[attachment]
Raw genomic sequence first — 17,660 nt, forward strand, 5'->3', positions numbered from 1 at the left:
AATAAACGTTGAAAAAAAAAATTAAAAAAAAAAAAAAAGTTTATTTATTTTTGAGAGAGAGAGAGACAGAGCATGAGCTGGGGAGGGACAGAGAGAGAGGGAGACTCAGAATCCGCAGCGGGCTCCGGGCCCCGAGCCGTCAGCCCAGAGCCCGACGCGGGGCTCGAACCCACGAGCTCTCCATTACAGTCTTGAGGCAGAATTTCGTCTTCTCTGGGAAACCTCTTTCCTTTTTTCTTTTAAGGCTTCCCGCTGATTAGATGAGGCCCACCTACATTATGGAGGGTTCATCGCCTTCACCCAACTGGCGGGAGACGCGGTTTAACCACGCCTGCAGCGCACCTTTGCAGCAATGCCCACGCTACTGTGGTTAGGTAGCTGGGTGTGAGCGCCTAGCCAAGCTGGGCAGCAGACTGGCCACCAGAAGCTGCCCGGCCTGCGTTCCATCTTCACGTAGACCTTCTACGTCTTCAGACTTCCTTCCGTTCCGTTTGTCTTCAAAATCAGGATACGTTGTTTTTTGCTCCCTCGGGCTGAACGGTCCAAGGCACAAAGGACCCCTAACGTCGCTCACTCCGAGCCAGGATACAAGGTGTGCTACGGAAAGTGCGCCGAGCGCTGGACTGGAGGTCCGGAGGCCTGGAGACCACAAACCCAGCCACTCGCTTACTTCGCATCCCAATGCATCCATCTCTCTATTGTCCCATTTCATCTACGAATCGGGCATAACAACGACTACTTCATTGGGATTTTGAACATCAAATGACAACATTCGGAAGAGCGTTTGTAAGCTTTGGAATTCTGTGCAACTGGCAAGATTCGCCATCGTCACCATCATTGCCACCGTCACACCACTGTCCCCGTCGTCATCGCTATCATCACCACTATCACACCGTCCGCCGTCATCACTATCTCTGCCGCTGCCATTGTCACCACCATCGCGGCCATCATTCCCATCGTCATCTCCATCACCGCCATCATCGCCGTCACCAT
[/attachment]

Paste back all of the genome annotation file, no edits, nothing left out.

Raw genomic sequence first — 17,660 nt, forward strand, 5'->3', positions numbered from 1 at the left:
AATAAACGTTGAAAAAAAAAATTAAAAAAAAAAAAAAAGTTTATTTATTTTTGAGAGAGAGAGAGACAGAGCATGAGCTGGGGAGGGACAGAGAGAGAGGGAGACTCAGAATCCGCAGCGGGCTCCGGGCCCCGAGCCGTCAGCCCAGAGCCCGACGCGGGGCTCGAACCCACGAGCTCTCCATTACAGTCTTGAGGCAGAATTTCGTCTTCTCTGGGAAACCTCTTTCCTTTTTTCTTTTAAGGCTTCCCGCTGATTAGATGAGGCCCACCTACATTATGGAGGGTTCATCGCCTTCACCCAACTGGCGGGAGACGCGGTTTAACCACGCCTGCAGCGCACCTTTGCAGCAATGCCCACGCTACTGTGGTTAGGTAGCTGGGTGTGAGCGCCTAGCCAAGCTGGGCAGCAGACTGGCCACCAGAAGCTGCCCGGCCTGCGTTCCATCTTCACGTAGACCTTCTACGTCTTCAGACTTCCTTCCGTTCCGTTTGTCTTCAAAATCAGGATACGTTGTTTTTTGCTCCCTCGGGCTGAACGGTCCAAGGCACAAAGGACCCCTAACGTCGCTCACTCCGAGCCAGGATACAAGGTGTGCTACGGAAAGTGCGCCGAGCGCTGGACTGGAGGTCCGGAGGCCTGGAGACCACAAACCCAGCCACTCGCTTACTTCGCATCCCAATGCATCCATCTCTCTATTGTCCCATTTCATCTACGAATCGGGCATAACAACGACTACTTCATTGGGATTTTGAACATCAAATGACAACATTCGGAAGAGCGTTTGTAAGCTTTGGAATTCTGTGCAACTGGCAAGATTCGCCATCGTCACCATCATTGCCACCGTCACACCACTGTCCCCGTCGTCATCGCTATCATCACCACTATCACACCGTCCGCCGTCATCACTATCTCTGCCGCTGCCATTGTCACCACCATCGCGGCCATCATTCCCATCGTCATCTCCATCACCGCCATCATCGCCGTCACCAT